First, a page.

Long ago, Dear Reader, in an economy far, far away… Marie and I made a habit of going out for long drives in the country on Sundays after church. It was one of those simple pleasures in life that we enjoy so much. We would stop off somewhere and pick up sandwiches and drinks and head out on the highways and byways. Mostly the byways. And quite a few back roads, and even a goat path or two.
We loved getting out and seeing what is here and where they keep it. We would generally spend the rest of the day on these joyrides. But things have gotten tight lately and this practice has been pretty much mothballed. Pretty much, but not entirely.
We recently decided to take a Saturday and drive up to the new Highway 25E overlook on Clinch Mountain, near Tazwell Tennessee. It was a beautiful fall day; the sky was clear and azure. Trees were starting to turn color, proudly decked out in the deep red of red oaks, the gold-orange of white oaks, hickories and poplar, the bright red of dogwoods and the vivid orange of maple, creating a tapestry of color draped over the mountains like a quilt against the chilly air. The higher we got the cooler the air became and the more color there was. Clinch Mountain reaches an elevation of 4,000 feet. We didn’t get quite that high, but it was pretty chilly when we got out of the truck just the same.
The overlook offers a view of the Clinch River Valley, Lake Norris and several rows of Appalachian Mountains. It seems like you could see right up into Kentucky on a really clear day!
While we were enjoying the view, a group of motorcyclists decked out in black leather, frayed denim and German WWII style helmets pulled in and started backing their bikes into the spaces near our truck. We weren’t especially worried; these days motorcyclists are rarely the violently dangerous rebels that they were in the 50’s and 60’s. Still I felt what little tension there may have been go away when they started taking off helmets and saw bald heads tattooed not with naked women, Nazi symbols, or such standard “biker” fare but with crosses and “Jesus Saves”, “He is risen” and other Christian mantra.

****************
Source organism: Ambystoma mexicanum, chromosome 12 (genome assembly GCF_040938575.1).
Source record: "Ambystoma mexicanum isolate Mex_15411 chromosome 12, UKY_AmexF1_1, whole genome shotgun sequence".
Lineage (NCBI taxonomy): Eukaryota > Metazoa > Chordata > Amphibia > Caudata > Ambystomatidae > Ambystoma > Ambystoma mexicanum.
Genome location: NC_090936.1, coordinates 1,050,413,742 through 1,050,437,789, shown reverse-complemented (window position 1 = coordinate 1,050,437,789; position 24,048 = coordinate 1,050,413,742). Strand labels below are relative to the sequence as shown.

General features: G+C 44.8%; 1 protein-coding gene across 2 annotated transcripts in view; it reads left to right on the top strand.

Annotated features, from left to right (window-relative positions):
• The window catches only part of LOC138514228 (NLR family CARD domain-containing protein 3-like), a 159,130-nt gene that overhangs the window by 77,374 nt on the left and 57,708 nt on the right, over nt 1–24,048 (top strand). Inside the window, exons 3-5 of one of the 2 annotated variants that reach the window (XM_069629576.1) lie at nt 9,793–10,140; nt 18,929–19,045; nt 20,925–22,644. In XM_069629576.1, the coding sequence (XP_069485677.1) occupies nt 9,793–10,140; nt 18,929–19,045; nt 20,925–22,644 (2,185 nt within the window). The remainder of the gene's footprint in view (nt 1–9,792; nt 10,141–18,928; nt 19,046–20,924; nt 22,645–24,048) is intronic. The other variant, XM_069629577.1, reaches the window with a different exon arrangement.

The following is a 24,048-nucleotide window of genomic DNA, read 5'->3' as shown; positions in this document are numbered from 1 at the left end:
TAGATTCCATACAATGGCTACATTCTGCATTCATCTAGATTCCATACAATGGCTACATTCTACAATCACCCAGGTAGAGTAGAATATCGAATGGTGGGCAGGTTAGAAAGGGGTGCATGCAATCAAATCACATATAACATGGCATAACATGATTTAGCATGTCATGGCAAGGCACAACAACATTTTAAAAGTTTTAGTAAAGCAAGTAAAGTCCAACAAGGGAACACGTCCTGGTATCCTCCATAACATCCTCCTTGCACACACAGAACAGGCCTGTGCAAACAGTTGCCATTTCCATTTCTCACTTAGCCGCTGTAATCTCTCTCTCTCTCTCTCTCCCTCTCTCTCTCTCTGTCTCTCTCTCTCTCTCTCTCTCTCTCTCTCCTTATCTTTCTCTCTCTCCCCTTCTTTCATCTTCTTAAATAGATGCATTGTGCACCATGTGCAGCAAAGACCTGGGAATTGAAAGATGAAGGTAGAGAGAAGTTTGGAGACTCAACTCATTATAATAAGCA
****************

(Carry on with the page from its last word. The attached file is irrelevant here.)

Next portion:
As it turns out this was a Christian biker group from Knoxville known as The Sons of the Savior and they were on their monthly Charity Ride; a joy ride with a purpose. This month they were raising money to help buy shoes for poor kids in their area. They were nice people and I enjoyed chatting with them.
We had taken the highway to get up to the overlook, going back home we took the “scenic route” by getting off the main road at the first opportunity and seeing what we could find.
Marie makes an excellent navigator. Somehow she always seems to know where we are and in what direction “home” lies. We do pack a collection of maps to help, but they just help her see what roads we might want to use. We spent the rest of the afternoon poking into little towns and along back roads. We saw some gorgeous scenery and a few amazing things in people’s yards.
We got back home just before dark, and our “girls” came trotting out to greet us. We had not gone off on a joy ride for a while, and I think they were getting nervous about whether or not we were coming back to fix their supper.
But all was forgiven now, we were home, they were happy to see us (and eager to get inside to their kibbles and snuggle beds). It was a very pleasant day; we had a lot of fun, saw some new things, met some new people and all for the price of a half-tank of gas and some home-made sandwiches. This is just one of the Simple Pleasures that we enjoy so much about life in the mountains.
Thank you for reading, and until next time; may the Simple Life be yours!
Do you like road trips? If so, please tell us about your most memorable joy ride below.